Reference : Measurement of serum albumin by protein electrophoresis and bromocresol green methods in...
Scientific congresses and symposiums : Paper published in a journal
Life sciences : Veterinary medicine & animal health
http://hdl.handle.net/2268/134411
Measurement of serum albumin by protein electrophoresis and bromocresol green methods in canine and equine patients
English
Ramery, Eve mailto [Université de Liège - ULg > Département de sciences fonctionnelles > Biochimie >]
Bureau, Fabrice mailto [Université de Liège - ULg > Département de sciences fonctionnelles > GIGA-R : Biochimie et biologie moléculaire >]
Dec-2012
Veterinary Clinical Pathology
American Society for Veterinary Clinical Pathology
41
4
E5
Yes
No
International
0275-6382
Baton Rouge
LA
15th Biennial Congress of the International Society for Animal Clinical Pathology & 14th Conference of the European Society of Veterinary Clinical Pathology
du 02 au 09 Juillet 2012
ISACP & ESVCP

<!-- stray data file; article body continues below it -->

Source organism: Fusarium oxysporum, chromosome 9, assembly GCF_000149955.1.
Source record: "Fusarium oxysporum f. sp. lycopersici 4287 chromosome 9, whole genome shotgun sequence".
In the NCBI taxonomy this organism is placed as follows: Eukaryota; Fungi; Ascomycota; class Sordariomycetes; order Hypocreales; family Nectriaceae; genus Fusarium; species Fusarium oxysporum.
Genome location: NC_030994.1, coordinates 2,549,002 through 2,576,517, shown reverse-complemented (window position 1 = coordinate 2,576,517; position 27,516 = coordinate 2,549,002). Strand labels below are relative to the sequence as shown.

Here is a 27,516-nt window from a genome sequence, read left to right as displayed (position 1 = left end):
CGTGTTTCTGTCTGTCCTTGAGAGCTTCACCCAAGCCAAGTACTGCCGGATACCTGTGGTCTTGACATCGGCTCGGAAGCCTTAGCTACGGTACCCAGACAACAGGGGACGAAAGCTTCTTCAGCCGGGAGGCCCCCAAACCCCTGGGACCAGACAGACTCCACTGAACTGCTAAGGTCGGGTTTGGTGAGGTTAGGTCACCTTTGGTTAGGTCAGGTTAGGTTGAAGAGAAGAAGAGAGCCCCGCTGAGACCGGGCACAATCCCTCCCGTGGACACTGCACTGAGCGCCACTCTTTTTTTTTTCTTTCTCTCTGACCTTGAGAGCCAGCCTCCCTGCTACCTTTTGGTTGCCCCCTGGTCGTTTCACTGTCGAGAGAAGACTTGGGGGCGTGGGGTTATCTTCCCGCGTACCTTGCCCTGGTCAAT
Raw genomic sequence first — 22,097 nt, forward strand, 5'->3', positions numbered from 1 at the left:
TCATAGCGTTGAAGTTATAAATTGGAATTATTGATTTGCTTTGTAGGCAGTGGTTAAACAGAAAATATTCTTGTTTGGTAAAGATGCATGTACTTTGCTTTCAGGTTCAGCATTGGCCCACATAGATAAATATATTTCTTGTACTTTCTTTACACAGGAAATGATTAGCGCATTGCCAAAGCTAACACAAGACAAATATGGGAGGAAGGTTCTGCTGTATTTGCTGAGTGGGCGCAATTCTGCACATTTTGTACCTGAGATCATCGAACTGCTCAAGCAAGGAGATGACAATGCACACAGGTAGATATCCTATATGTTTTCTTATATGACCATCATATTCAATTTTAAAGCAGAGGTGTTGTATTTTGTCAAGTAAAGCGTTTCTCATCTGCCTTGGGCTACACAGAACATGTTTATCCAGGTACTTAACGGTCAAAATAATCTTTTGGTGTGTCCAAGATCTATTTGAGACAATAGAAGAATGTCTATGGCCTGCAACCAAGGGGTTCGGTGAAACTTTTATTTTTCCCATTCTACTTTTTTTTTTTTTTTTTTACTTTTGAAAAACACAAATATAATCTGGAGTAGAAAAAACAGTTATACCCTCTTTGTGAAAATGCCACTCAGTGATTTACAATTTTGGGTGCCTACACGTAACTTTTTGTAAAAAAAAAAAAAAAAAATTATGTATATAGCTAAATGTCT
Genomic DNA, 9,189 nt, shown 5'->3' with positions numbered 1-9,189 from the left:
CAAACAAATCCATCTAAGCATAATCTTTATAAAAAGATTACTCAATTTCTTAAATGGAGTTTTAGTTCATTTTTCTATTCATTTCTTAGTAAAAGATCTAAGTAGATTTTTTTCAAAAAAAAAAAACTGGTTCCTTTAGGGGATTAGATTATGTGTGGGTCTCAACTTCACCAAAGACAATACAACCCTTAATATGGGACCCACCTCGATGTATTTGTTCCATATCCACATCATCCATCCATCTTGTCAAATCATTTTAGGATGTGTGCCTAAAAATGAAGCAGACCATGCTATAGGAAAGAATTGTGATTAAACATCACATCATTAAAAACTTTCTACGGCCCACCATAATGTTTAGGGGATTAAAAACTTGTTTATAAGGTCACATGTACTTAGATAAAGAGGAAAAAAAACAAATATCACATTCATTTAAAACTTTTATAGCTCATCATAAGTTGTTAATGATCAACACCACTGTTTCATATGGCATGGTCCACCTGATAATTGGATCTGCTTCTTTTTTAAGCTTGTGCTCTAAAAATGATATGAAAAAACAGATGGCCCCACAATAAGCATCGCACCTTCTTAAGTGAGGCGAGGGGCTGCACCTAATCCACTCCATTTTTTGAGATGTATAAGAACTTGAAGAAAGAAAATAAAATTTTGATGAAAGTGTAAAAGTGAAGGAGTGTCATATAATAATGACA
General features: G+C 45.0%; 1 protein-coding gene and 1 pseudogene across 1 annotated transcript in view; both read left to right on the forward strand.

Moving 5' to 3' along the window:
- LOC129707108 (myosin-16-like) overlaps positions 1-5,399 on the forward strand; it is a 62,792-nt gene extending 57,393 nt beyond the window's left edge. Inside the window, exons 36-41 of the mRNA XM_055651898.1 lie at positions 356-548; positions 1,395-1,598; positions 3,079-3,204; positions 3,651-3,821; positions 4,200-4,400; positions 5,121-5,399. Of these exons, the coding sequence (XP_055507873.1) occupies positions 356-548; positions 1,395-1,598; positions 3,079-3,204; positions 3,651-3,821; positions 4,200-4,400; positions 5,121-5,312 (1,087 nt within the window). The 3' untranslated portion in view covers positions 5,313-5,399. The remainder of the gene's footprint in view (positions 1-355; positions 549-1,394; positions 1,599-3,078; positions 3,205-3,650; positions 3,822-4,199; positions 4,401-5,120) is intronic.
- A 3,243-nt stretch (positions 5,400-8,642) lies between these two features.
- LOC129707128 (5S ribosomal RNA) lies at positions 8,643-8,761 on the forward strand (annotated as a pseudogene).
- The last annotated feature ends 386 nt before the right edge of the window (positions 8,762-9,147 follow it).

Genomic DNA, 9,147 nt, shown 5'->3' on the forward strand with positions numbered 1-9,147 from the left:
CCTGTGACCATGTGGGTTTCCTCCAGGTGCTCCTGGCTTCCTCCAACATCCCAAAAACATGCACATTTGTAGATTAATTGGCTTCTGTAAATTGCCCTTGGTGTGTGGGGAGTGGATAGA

Ljubjana
Slovénie
[en] Albumin ; electrophoresis ; bromocresol green
[en] Background: Bromocresol green method (BCG) is routinely used in veterinary laboratories to measure albumin. A good agreement between BCG and electrophoresis (SPE) in healthy domestic animals is reported. However, in human medicine, at low albumin and high globulin concentrations, BCG also binds to α- and β-globulins fractions. Surprisingly, there is no recent literature evaluating the BCG method in diseased domestic animals. Objective: The purpose of the present study was therefore to compare the serum albumin values obtained by SPE and BCG in canine and equine patients. Methods: Albumin measured by BCG and SPE was compared in the serum from 30 canine and 30 equine patients. Results: Good correlation was found (Spearman´s rho rs = 0.91 in dogs and 0.84 in horses). However, Altman and Bland analysis of results showed a positive bias of BCG with SPE (3.41 g/l in horses and 0.41 g/l in dogs) that increased when only hypoalbuminemic patients were considered (4.17 g/l in horses and 1.31 g/l in dogs). Conclusion: Results confirm that, despite good correlation, BCG method tends to overestimate albumin, especially in hypoalbuminemic patients. This is particularly evident in horses.
Researchers ; Professionals
http://hdl.handle.net/2268/134411
also: http://hdl.handle.net/2268/163677

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